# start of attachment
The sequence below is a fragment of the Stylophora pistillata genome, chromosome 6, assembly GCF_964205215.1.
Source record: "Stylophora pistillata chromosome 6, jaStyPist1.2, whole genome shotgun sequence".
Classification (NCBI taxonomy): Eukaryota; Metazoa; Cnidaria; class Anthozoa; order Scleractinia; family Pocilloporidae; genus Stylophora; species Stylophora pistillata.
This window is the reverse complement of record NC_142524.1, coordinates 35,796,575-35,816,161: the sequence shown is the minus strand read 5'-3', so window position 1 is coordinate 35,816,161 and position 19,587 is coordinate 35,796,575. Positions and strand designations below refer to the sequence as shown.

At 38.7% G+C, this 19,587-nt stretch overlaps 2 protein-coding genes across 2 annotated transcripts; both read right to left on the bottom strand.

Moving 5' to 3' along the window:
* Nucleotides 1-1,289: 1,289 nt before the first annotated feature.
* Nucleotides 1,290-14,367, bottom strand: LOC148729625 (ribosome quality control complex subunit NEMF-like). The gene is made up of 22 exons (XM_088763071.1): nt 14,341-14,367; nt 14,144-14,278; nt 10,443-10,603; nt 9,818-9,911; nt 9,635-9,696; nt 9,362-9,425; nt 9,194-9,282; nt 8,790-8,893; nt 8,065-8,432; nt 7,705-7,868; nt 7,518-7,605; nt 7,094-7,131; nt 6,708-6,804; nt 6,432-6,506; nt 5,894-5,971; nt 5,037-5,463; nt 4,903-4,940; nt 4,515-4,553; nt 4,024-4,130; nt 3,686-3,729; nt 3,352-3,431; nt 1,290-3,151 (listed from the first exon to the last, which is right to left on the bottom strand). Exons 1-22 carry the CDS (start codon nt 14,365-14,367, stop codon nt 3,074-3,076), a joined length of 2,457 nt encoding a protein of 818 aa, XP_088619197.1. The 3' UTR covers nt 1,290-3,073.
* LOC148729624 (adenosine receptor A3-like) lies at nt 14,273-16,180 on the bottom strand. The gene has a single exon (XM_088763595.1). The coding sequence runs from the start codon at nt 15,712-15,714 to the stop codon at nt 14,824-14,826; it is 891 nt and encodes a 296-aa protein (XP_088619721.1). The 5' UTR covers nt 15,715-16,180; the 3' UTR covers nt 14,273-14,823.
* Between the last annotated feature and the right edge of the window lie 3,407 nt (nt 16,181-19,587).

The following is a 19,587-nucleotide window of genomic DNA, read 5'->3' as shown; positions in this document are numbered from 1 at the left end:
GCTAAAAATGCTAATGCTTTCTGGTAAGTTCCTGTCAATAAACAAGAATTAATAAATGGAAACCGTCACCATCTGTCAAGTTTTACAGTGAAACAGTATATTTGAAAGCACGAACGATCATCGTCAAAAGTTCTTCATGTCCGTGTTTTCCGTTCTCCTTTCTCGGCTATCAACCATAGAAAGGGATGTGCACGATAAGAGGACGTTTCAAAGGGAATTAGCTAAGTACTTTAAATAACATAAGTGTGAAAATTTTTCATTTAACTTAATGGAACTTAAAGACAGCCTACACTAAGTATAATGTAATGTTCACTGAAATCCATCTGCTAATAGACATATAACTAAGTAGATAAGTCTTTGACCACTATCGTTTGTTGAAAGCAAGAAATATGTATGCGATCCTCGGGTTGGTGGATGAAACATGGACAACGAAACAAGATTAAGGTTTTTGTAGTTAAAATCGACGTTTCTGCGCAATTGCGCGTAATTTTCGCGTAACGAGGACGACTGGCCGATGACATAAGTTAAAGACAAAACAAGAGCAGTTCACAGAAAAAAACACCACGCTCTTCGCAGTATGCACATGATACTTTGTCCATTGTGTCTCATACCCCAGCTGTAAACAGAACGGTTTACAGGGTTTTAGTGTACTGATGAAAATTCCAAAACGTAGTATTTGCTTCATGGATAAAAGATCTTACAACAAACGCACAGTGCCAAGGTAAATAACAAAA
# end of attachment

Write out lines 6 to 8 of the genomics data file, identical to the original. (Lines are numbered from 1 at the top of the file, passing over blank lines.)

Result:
Moving 5' to 3' along the window:
* Nucleotides 1-1,289: 1,289 nt before the first annotated feature.
* Nucleotides 1,290-14,367, bottom strand: LOC148729625 (ribosome quality control complex subunit NEMF-like). The gene is made up of 22 exons (XM_088763071.1): nt 14,341-14,367; nt 14,144-14,278; nt 10,443-10,603; nt 9,818-9,911; nt 9,635-9,696; nt 9,362-9,425; nt 9,194-9,282; nt 8,790-8,893; nt 8,065-8,432; nt 7,705-7,868; nt 7,518-7,605; nt 7,094-7,131; nt 6,708-6,804; nt 6,432-6,506; nt 5,894-5,971; nt 5,037-5,463; nt 4,903-4,940; nt 4,515-4,553; nt 4,024-4,130; nt 3,686-3,729; nt 3,352-3,431; nt 1,290-3,151 (listed from the first exon to the last, which is right to left on the bottom strand). Exons 1-22 carry the CDS (start codon nt 14,365-14,367, stop codon nt 3,074-3,076), a joined length of 2,457 nt encoding a protein of 818 aa, XP_088619197.1. The 3' UTR covers nt 1,290-3,073.